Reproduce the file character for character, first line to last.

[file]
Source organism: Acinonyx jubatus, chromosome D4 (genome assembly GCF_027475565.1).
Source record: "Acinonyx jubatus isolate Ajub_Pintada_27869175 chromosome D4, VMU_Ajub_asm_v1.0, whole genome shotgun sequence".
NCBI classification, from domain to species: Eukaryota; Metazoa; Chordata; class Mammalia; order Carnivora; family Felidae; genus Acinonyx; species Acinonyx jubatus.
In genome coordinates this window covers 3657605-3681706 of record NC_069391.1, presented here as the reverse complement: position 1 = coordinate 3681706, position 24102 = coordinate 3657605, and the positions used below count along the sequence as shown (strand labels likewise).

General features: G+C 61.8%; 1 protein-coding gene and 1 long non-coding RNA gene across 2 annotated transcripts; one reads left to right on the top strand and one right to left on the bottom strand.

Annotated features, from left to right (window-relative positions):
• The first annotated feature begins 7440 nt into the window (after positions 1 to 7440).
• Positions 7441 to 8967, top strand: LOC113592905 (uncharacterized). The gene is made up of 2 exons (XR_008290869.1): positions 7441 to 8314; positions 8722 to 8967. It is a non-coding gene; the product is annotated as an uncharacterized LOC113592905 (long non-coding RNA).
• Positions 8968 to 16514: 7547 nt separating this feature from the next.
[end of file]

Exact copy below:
Source organism: Acinonyx jubatus, chromosome D4 (genome assembly GCF_027475565.1).
Source record: "Acinonyx jubatus isolate Ajub_Pintada_27869175 chromosome D4, VMU_Ajub_asm_v1.0, whole genome shotgun sequence".
NCBI classification, from domain to species: Eukaryota; Metazoa; Chordata; class Mammalia; order Carnivora; family Felidae; genus Acinonyx; species Acinonyx jubatus.
In genome coordinates this window covers 3657605-3681706 of record NC_069391.1, presented here as the reverse complement: position 1 = coordinate 3681706, position 24102 = coordinate 3657605, and the positions used below count along the sequence as shown (strand labels likewise).

General features: G+C 61.8%; 1 protein-coding gene and 1 long non-coding RNA gene across 2 annotated transcripts; one reads left to right on the top strand and one right to left on the bottom strand.

Annotated features, from left to right (window-relative positions):
• The first annotated feature begins 7440 nt into the window (after positions 1 to 7440).
• Positions 7441 to 8967, top strand: LOC113592905 (uncharacterized). The gene is made up of 2 exons (XR_008290869.1): positions 7441 to 8314; positions 8722 to 8967. It is a non-coding gene; the product is annotated as an uncharacterized LOC113592905 (long non-coding RNA).
• Positions 8968 to 16514: 7547 nt separating this feature from the next.